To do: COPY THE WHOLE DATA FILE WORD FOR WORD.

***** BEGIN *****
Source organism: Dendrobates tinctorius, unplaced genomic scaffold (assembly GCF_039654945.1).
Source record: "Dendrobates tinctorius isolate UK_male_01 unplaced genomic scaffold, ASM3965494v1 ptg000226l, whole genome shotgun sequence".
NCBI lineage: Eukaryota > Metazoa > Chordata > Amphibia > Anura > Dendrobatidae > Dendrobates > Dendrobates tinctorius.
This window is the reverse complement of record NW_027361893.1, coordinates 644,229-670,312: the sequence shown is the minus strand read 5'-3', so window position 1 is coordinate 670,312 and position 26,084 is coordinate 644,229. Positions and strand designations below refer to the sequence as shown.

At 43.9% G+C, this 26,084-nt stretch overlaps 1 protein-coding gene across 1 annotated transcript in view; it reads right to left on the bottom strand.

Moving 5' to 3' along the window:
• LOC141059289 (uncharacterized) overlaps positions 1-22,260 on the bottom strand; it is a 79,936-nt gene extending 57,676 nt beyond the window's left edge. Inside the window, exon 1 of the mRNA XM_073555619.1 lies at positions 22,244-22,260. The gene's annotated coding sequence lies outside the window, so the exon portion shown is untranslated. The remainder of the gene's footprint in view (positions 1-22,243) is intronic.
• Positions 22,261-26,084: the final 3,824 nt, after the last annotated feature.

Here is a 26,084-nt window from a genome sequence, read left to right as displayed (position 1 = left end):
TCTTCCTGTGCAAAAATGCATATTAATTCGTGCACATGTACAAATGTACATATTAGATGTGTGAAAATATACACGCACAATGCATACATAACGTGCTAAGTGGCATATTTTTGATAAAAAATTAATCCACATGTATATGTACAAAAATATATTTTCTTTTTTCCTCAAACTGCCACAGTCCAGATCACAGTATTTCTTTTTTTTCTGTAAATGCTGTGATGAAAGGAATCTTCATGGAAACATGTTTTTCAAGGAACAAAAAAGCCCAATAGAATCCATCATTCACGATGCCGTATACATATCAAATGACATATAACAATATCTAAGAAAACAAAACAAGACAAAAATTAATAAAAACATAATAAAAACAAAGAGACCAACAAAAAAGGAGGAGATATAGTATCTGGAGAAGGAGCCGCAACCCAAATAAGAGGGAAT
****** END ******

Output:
Source organism: Dendrobates tinctorius, unplaced genomic scaffold (assembly GCF_039654945.1).
Source record: "Dendrobates tinctorius isolate UK_male_01 unplaced genomic scaffold, ASM3965494v1 ptg000226l, whole genome shotgun sequence".
NCBI lineage: Eukaryota > Metazoa > Chordata > Amphibia > Anura > Dendrobatidae > Dendrobates > Dendrobates tinctorius.
This window is the reverse complement of record NW_027361893.1, coordinates 644,229-670,312: the sequence shown is the minus strand read 5'-3', so window position 1 is coordinate 670,312 and position 26,084 is coordinate 644,229. Positions and strand designations below refer to the sequence as shown.

At 43.9% G+C, this 26,084-nt stretch overlaps 1 protein-coding gene across 1 annotated transcript in view; it reads right to left on the bottom strand.

Moving 5' to 3' along the window:
• LOC141059289 (uncharacterized) overlaps positions 1-22,260 on the bottom strand; it is a 79,936-nt gene extending 57,676 nt beyond the window's left edge. Inside the window, exon 1 of the mRNA XM_073555619.1 lies at positions 22,244-22,260. The gene's annotated coding sequence lies outside the window, so the exon portion shown is untranslated. The remainder of the gene's footprint in view (positions 1-22,243) is intronic.
• Positions 22,261-26,084: the final 3,824 nt, after the last annotated feature.

Here is a 26,084-nt window from a genome sequence, read left to right as displayed (position 1 = left end):
TCTTCCTGTGCAAAAATGCATATTAATTCGTGCACATGTACAAATGTACATATTAGATGTGTGAAAATATACACGCACAATGCATACATAACGTGCTAAGTGGCATATTTTTGATAAAAAATTAATCCACATGTATATGTACAAAAATATATTTTCTTTTTTCCTCAAACTGCCACAGTCCAGATCACAGTATTTCTTTTTTTTCTGTAAATGCTGTGATGAAAGGAATCTTCATGGAAACATGTTTTTCAAGGAACAAAAAAGCCCAATAGAATCCATCATTCACGATGCCGTATACATATCAAATGACATATAACAATATCTAAGAAAACAAAACAAGACAAAAATTAATAAAAACATAATAAAAACAAAGAGACCAACAAAAAAGGAGGAGATATAGTATCTGGAGAAGGAGCCGCAACCCAAATAAGAGGGAAT